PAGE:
CHARLESTON, S.C. (WCBD) – The South Carolina Ports Authority experienced a record-breaking month in March for the thirteenth straight month. The surge in businesses comes as the Ports Authority continues to work through supply chain issues and staffing challenges.

The South Carolina Ports Authority has continued about as strong as a comeback you could ask for from COVID-19, staffing challenges, and supply chain issues topping previous records for imports and exports. Charleston Branch Pilots plays a key role in making sure ships make it in and out of port, they say things are moving full steam ahead

“This morning it looked like there were12 ships anchored offshore, I can’t necessarily classify all of them as waiting,” says Captain John Cameron, Executive Director of Charleston Branch Pilots.

Just weeks ago, more than 20 ships were waiting to get into one of Charleston’s three ports. With the number down to 12, Cameron says it’s a good sign for one of the country’s busiest points of entry.

“About two-thirds to 70% of the ships that come into the harbor are calling on Port Authority facilities so it is absolutely the lion’s share of the port calls here,” says Captain Cameron.

Charleston Branch Pilots guide ships in and out of the ports. Captain John Cameron says it’s a 24 hour, 7 days a week job. Crews often have just hours’ notice to make the 20-mile journey to where cargo ships dock until there’s room to come to port.

“Climb up the ladder, the rope ladder, go up to the bridge of the ship and through the Captain of the ship, issue commands to guide the ship in and out of port.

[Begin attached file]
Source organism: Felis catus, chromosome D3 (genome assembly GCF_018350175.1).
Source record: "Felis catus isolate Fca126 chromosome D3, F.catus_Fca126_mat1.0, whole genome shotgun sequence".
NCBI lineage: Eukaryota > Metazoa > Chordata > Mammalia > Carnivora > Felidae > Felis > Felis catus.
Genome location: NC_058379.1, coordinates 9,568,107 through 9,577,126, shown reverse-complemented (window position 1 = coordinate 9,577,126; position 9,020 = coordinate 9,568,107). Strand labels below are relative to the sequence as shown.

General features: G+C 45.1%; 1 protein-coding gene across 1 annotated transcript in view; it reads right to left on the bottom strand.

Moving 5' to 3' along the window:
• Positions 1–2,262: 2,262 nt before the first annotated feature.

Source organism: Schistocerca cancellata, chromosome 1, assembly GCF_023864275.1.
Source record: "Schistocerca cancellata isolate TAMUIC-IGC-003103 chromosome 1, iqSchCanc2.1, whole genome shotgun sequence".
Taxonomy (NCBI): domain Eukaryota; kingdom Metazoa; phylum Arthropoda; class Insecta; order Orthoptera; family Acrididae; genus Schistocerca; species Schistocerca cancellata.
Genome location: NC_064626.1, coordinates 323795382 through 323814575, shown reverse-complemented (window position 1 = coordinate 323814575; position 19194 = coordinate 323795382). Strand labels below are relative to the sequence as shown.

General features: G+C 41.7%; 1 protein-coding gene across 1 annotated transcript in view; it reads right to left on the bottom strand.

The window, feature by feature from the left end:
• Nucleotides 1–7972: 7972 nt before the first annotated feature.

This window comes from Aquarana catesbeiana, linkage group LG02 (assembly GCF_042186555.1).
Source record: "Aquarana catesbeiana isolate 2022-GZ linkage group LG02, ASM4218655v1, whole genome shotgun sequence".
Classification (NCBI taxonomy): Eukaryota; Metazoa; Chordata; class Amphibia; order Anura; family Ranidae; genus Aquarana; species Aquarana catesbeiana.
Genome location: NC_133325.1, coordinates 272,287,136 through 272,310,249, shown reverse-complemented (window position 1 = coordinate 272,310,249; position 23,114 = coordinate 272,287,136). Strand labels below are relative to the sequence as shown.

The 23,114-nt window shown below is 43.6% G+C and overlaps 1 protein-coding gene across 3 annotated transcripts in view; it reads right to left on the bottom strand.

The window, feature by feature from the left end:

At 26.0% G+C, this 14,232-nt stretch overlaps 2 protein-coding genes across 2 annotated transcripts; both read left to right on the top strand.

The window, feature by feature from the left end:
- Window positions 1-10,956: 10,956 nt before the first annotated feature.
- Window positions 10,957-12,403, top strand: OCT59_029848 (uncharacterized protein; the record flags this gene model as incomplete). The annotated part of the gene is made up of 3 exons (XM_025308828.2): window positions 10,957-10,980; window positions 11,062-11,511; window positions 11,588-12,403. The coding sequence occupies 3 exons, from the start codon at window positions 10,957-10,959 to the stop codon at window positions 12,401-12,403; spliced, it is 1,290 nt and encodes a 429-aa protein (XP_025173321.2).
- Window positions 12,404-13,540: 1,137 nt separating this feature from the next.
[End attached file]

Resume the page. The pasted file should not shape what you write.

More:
The hour and a half, 20-mile ride connects the Eastern Hemisphere to Charleston bringing everything from cars, supplies and goods needed in the Lowcountry and beyond.

“The Port of Charleston is one of only 15 ports in the United States that handles 95% of our nation’s international trade,” says Cameron. “It’s a vital role.”

With ships tripling in size and the Charleston Harbor reaching the deepest point ever, Cameron says it’s critical to keep training with the changing times to handle the growing business.

“Every evolution, every step in the size in ships increasing,” says Cameron. “We’ve had to go through a significant amount of training to prepare for that.”

The South Carolina Ports Authority and its partners are moving full steam ahead, paced to keep the record-breaking streak alive.

“Charleston is very well positioned to continue to be one of those vital ports in America and to grow it’s share of the national cargo,” says Cameron.

The Harbor Deepening Project, which has played a role in increasing capacities at our ports, is on track to be completed this summer making it the deepest port on the East Coast.